A visit to Libya by the International Criminal Court (ICC) prosecutor has reignited hope for long-delayed justice for the victims of a militia that controlled a town during the 2019-2020 battle for Tripoli, the capital, Human Rights Watch said on Sunday.
“If the Libyan authorities cannot bring a measure of domestic accountability for the horrors against the people of Tarhouna, then the ICC prosecutor should investigate the crimes that fall within the court’s jurisdiction,” said Hanan Salah, associate director at Human Rights Watch. “Relatives of the hundreds who were arbitrarily detained and tortured, or disappeared and later found in mass graves are still waiting for justice.”
In November 2022, the ICC prosecutor, Karim Khan, conducted an official mission to Libya. In Tarhouna, he visited prisons previously operated by an armed group known as al-Kaniyat and the sites of mass graves, and met with families of victims of abuses attributed to al-Kaniyat.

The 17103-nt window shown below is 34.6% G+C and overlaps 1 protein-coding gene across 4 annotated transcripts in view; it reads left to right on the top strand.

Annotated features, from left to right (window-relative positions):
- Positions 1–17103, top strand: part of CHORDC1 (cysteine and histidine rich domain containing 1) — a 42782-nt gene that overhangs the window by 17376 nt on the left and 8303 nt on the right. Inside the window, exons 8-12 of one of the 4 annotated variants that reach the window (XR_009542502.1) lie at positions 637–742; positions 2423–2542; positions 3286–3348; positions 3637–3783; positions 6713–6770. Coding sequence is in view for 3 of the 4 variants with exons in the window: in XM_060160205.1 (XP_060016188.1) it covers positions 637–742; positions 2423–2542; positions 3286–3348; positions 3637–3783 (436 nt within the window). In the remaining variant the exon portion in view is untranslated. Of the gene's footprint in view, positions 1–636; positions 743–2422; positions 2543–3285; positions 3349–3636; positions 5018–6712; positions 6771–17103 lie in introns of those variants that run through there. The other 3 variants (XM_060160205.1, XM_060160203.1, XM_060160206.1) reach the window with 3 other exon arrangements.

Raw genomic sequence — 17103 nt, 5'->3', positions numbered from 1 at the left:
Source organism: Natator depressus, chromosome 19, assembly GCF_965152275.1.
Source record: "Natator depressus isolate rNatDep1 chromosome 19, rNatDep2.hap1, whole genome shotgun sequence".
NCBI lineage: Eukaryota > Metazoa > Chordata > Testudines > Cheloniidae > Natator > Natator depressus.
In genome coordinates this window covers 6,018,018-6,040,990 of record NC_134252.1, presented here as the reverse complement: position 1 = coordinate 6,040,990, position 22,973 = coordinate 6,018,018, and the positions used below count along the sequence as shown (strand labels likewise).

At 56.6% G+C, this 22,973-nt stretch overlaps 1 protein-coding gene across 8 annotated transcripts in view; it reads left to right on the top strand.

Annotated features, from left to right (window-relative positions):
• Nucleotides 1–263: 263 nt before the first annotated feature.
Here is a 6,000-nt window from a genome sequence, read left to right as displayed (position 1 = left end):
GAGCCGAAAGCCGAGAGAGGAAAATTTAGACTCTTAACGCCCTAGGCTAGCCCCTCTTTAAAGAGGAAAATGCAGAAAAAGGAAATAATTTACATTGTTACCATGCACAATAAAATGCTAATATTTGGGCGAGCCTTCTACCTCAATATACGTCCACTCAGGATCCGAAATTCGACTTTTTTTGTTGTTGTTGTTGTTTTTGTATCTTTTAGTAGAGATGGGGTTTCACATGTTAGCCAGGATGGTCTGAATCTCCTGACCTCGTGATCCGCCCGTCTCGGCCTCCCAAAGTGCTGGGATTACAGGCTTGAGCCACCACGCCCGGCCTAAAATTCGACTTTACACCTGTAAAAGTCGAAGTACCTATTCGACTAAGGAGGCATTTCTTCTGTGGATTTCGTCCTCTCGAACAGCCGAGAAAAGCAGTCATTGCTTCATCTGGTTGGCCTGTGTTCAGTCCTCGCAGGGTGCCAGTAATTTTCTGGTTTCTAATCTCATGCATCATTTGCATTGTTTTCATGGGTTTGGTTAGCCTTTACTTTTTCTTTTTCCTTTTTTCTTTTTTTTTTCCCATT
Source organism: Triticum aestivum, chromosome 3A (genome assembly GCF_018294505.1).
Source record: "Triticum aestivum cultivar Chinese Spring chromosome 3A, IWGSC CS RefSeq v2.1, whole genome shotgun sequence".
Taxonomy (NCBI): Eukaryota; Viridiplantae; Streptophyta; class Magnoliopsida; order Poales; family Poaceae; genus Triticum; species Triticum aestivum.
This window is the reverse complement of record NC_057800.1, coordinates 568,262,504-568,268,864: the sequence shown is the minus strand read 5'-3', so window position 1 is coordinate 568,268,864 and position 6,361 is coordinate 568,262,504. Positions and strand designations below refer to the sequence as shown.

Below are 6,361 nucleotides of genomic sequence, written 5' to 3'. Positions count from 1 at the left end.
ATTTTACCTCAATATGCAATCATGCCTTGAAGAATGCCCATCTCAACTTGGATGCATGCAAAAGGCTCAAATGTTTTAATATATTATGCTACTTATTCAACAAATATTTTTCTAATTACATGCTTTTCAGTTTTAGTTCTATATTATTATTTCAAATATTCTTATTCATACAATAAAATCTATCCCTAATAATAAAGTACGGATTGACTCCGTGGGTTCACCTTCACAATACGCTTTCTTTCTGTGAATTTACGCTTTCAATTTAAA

The United States, in November 2020, sanctioned Mohamed al-Kani and al-Kaniyat militia under the Global Magnitsky Human Rights Accountability Act for the “killing of civilians, torture, forced disappearances, and displacement of civilians.” Mohamed and Abdulrahim al-Kani are both subject to sanctions by the European Union, since March 2021, for “extrajudicial killings and enforced disappearances between 2015 and June 2020 in Tarhouna.” The United Kingdom, in May 2021, also sanctioned al-Kaniyat militia and their leaders Mohamed and Abdulrahim al-Kani for “enforced disappearances, torture, and the killing of civilians in Libya.”
“Justice for victims in Tarhouna remains elusive as Libyan authorities struggle to gain custody over those responsible for these crimes,” Salah said.